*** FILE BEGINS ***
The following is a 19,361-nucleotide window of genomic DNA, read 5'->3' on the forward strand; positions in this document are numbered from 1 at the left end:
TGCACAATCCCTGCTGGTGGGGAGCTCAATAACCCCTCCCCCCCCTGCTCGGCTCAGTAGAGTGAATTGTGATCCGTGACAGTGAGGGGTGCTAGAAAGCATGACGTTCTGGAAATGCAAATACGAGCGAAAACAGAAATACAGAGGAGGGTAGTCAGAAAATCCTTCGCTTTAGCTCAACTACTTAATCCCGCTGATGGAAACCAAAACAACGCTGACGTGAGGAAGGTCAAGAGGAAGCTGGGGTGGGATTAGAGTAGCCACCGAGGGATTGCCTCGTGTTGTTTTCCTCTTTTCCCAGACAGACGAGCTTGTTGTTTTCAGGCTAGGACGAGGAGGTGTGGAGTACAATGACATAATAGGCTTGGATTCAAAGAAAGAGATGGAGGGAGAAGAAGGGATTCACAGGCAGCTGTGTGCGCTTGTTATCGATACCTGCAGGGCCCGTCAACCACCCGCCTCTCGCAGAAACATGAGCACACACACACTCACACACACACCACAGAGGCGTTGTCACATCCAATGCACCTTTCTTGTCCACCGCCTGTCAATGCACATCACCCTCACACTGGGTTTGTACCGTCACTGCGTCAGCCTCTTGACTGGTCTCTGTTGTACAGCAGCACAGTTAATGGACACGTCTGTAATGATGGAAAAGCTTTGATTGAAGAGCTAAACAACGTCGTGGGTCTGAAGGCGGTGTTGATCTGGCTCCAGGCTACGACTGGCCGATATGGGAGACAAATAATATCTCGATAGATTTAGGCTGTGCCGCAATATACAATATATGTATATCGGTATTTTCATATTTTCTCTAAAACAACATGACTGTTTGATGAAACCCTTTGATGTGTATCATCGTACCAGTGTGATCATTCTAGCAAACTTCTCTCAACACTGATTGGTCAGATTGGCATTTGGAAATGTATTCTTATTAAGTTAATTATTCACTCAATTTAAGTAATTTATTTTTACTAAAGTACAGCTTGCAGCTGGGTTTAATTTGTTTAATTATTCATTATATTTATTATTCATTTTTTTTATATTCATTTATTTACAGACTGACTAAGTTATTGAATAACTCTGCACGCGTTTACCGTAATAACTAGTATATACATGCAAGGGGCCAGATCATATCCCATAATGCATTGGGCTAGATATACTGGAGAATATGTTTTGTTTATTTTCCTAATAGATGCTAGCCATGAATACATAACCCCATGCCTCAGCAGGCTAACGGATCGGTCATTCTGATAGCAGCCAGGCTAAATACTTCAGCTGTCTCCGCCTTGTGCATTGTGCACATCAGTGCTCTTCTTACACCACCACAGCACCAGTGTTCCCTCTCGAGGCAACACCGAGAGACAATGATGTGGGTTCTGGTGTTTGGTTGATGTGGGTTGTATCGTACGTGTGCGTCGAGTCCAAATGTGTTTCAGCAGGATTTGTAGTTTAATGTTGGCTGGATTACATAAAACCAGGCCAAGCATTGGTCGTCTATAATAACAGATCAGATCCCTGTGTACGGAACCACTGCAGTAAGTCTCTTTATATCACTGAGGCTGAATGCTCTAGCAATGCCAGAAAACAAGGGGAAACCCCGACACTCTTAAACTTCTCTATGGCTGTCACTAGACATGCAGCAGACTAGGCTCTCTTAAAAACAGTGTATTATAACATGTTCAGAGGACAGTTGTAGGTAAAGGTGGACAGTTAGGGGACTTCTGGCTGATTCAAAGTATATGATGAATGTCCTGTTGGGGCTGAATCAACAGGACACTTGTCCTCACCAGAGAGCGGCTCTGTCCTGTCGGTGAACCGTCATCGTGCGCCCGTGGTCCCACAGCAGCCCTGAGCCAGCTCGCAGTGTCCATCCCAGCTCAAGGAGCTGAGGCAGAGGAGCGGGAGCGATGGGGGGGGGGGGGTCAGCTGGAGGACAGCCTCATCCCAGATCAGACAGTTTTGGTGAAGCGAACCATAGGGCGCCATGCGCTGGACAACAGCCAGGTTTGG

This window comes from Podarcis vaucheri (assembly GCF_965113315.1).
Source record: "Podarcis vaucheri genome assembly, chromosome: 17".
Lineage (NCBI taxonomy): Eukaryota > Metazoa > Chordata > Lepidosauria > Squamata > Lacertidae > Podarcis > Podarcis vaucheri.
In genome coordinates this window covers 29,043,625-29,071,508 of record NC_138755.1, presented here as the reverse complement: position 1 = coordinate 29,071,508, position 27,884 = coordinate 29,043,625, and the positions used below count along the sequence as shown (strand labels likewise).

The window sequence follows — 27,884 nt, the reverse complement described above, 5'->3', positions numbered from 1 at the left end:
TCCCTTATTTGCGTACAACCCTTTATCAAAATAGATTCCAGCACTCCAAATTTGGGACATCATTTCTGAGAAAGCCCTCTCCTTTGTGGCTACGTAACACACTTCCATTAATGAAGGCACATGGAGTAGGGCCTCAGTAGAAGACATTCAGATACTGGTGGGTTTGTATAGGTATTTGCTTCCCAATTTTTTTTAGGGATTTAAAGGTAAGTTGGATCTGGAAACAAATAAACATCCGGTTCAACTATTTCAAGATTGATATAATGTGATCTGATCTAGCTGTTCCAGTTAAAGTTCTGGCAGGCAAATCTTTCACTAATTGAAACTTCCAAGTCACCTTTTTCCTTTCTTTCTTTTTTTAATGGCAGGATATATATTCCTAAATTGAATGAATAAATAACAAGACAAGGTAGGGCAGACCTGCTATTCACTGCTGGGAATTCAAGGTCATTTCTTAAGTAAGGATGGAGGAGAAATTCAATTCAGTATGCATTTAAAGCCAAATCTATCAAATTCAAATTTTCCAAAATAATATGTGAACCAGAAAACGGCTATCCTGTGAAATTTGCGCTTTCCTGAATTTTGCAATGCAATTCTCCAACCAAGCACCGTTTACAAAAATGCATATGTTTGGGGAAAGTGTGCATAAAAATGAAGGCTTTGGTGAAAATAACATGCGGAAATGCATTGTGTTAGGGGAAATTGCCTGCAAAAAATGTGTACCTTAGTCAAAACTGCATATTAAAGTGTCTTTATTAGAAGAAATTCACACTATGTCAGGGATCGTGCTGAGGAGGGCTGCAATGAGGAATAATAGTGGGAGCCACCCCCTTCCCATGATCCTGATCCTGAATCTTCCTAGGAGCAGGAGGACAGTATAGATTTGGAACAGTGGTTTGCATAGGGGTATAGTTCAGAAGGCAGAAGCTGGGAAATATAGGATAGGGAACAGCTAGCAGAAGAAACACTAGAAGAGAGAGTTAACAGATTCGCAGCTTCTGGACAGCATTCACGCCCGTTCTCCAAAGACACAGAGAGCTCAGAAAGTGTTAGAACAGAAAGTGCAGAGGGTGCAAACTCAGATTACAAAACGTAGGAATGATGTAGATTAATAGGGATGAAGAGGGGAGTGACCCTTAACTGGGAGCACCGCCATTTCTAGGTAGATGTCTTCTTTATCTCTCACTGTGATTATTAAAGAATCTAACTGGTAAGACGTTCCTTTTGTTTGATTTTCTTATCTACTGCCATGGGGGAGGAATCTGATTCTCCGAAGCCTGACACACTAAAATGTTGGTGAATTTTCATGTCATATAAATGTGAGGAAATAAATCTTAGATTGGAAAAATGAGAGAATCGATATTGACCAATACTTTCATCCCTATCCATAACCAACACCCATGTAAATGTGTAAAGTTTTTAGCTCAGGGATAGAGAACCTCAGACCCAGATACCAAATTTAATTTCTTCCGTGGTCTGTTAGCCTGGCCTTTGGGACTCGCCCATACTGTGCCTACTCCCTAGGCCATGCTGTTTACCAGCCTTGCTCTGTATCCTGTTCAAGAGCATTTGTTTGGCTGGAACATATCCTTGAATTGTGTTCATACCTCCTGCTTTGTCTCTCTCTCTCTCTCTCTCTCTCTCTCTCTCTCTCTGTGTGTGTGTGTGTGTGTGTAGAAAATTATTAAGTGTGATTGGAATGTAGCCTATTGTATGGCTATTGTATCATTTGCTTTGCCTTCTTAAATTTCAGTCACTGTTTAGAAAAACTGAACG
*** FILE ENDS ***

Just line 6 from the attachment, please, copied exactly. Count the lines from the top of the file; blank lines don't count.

In genome coordinates this window covers 29,043,625-29,071,508 of record NC_138755.1, presented here as the reverse complement: position 1 = coordinate 29,071,508, position 27,884 = coordinate 29,043,625, and the positions used below count along the sequence as shown (strand labels likewise).